The Douglas DC-3 — the aircraft that changed the world
Call it the DC-3, C-47, Dakota, Gooney Bird, Old Fatso or simply Doug. Nakajima of Japan produced it under license as the L2D - code-named ‘Tabby’ by the Allies. Even the Soviets built them and rather prosaically, called it the Passazhirskiy Samolyot -84.
It flew on every continent and with pretty much every airline that could get one, through the 1950s and ’60s. The DC-3 and its variants is still the most produced aircraft in the world, with more than 16,000 built in the USA alone, plus many more overseas. It still flies in commercial service in some parts of the world. If there ever was one aircraft that changed the world — surely this must be it?
Aviation in the United States in the early 1930s was on the cusp of major change. Thanks to the US Post Office’s airmail initiative in the 1920s, airlines had found they could operate at a profit. But they were almost entirely reliant on air mail. Flying passengers alone was not commercially feasible — without the airmail contracts subsidizing the operation, the nascent airlines of the era would be bankrupt in a matter of months. The airlines were looking for a new design — one that was safe, economical, easy to maintain and profitable to operate.
United and Boeing lead the way
Boeing and United Airlines had a symbiotic relationship. As the only airline part-owned by an aircraft manufacturer, United was able to have aircraft designed to its own specifications and needs. The first major design that sprang from this was the Boeing 247 in 1933. With an all-metal fuselage, two powerful engines (not three as the Ford tri-motor) and retractable wheels, Boeing’s Model 247 was a huge leap forward. All the US airlines wanted them, but Boeing had promised the first 60 to United Airlines exclusively.
As a result of this, American and TWA approached Douglas Aircraft to design a rival machine. Donald Douglas, the founder of the company, promptly did so with the Douglas Commercial - known as the DC-1. After much input from TWA, an updated model was designated the DC-2.
The Boeing 247 and DC-2 represented a quantum leap in performance. The Boeing was quicker at cruise speed than the fastest fighter the US Army Air Force had at the time, Boeing’s own P -12. Both the B-247 and DC-2 participated in the famous London to Melbourne Air Race of 1934. The de Havilland Comet racer went onto to be the clear winner as mentioned in an earlier column,— but it was a dedicated performance aircraft only carrying two pilots. A production version of the DC-2 flown by KLM pilots carrying passengers came second and a Boeing 247 third, showing how astonishingly fast they were. But for C.R. Smith, the dynamic CEO of American Airlines, this still wasn’t enough.
American and Douglas Aircraft reply
CR relentlessly pushed Donald Douglas, to make the aircraft wider and faster, until the DC-3 was produced with a wider, 92-inch (230 cm) cabin. This was the widest cabin in service and allowed three-abreast seating. An extra row of seven seats was squeezed in, the DC-2 only having two seats per row. The 2+1 seating arrangement was revolutionary, allowing people traveling together to have adjoining seats. For comparison, a modern Boeing 737 has a cabin of 139 inches (350 cm) not that much wider, with six-abreast (3+3) seating.
So confident was CR that he had the right aircraft, that he ordered 20 of them for American before Douglas had even committed to build it. The aircraft was an instant success and was largely instrumental and making air travel to be seen as a practical and efficient means of transport. More importantly, the seven extra seats CR had insisted on, meant that the aircraft could be operated profitably carrying only passengers. By flying the DC-3, airlines were no longer reliant on the subsidy provided by mail revenues. Over 400 DC-3s were sold to US airlines in the 1930s, an unprecedented number for that time.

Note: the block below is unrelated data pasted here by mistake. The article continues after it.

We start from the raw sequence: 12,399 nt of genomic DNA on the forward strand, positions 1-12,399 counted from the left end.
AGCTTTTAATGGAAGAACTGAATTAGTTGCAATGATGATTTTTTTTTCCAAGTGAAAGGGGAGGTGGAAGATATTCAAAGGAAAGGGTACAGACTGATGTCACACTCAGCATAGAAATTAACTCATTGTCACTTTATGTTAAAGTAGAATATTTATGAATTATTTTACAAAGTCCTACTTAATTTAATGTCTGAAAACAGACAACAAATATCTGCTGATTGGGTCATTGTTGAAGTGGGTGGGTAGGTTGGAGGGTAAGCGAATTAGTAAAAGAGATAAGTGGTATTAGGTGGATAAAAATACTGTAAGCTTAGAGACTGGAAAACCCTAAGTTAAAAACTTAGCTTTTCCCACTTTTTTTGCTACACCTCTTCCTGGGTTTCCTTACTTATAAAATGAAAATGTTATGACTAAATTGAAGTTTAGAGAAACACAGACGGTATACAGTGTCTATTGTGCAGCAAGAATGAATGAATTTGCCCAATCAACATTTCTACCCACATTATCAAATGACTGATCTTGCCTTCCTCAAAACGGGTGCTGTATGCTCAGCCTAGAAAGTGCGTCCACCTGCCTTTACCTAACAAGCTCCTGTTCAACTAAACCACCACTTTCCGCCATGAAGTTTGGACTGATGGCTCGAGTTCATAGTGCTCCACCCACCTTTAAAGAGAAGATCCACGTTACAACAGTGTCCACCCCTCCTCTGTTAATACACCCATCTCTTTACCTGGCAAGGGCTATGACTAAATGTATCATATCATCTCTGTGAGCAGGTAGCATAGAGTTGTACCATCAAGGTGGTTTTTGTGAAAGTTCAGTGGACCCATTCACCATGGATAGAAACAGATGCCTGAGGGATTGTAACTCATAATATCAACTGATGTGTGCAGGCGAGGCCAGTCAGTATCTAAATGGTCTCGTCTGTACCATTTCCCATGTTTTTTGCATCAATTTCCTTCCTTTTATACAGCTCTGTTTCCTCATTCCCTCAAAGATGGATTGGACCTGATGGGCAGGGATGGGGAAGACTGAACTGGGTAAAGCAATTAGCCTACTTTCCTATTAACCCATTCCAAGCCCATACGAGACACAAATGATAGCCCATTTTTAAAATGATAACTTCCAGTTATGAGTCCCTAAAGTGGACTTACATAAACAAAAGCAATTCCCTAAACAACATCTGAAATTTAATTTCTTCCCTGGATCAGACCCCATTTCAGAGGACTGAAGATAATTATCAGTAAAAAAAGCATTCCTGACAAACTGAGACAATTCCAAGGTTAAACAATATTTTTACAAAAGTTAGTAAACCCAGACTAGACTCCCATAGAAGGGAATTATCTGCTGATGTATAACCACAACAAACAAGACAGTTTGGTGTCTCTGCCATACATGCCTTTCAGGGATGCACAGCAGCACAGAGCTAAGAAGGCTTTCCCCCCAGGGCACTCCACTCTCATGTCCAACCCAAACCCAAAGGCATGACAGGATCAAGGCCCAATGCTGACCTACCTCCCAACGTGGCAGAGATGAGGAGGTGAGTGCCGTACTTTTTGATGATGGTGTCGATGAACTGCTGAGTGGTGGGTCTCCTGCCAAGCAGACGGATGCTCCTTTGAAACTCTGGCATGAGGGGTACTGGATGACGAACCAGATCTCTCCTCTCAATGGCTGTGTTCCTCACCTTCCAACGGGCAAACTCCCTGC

A worldwide game changer
The DC-3, known as the C-47 by the US military and the Dakota by the British, deserves to be the most famous propeller aircraft of all time. It became the transport backbone of not only the Allies in the Second World War, but also the Japanese in the same conflict.
As most readers will know, the legendary Dakota (as it was popularly known in Britain and the colonies) would be the aircraft that launched Air Ceylon in 1947 — the headline picture of this column. A fine example can be viewed at the Sri Lanka Air Force museum in Ratmalana.
So capable was this classic design that many DC-3s were fitted with turbine engines. Both the original and re-engined versions are in active commercial service to this day, all over the world.
This is part of a series on the propliners of the 1950s and the slow transition to the jet age. It all began with the DC-3 of course, and my columns move through the other Douglas propliners, the Boeing 377, Lockheed’s Electras and the elegant Constellation. The Brabazon Committee which sparked such a wave of innovation in the UK with the Vickers Viscount, the Bristol Britannia and the ill-fated de Havilland Comet. Many other significant aircraft, such as Avro Canada’s innovative but aborted C-102 passenger jet and the Sud-Aviation Caravelle, which led us into the start of the Jet Age have columns too.
A few quirky segues I couldn’t resist: the ‘Double Sunrise’ flights between my two homelands Ceylon and Australia; the wonderful Carvairs and that very British habit of taking your car on holiday. I also had to write a paean to my beloved A380 and all my pilot friends in the Gulf as COVID ended that little dream.
Thanks for reading and I hope you enjoyed the series as much as I have relished writing them. My special thanks to my old friend, mentor, editor and repository of knowledge Roger Thiedeman, for all the encouragement and support throughout this project.
A shorter version was originally published at https://surenratwatte.com on February 14, 2020.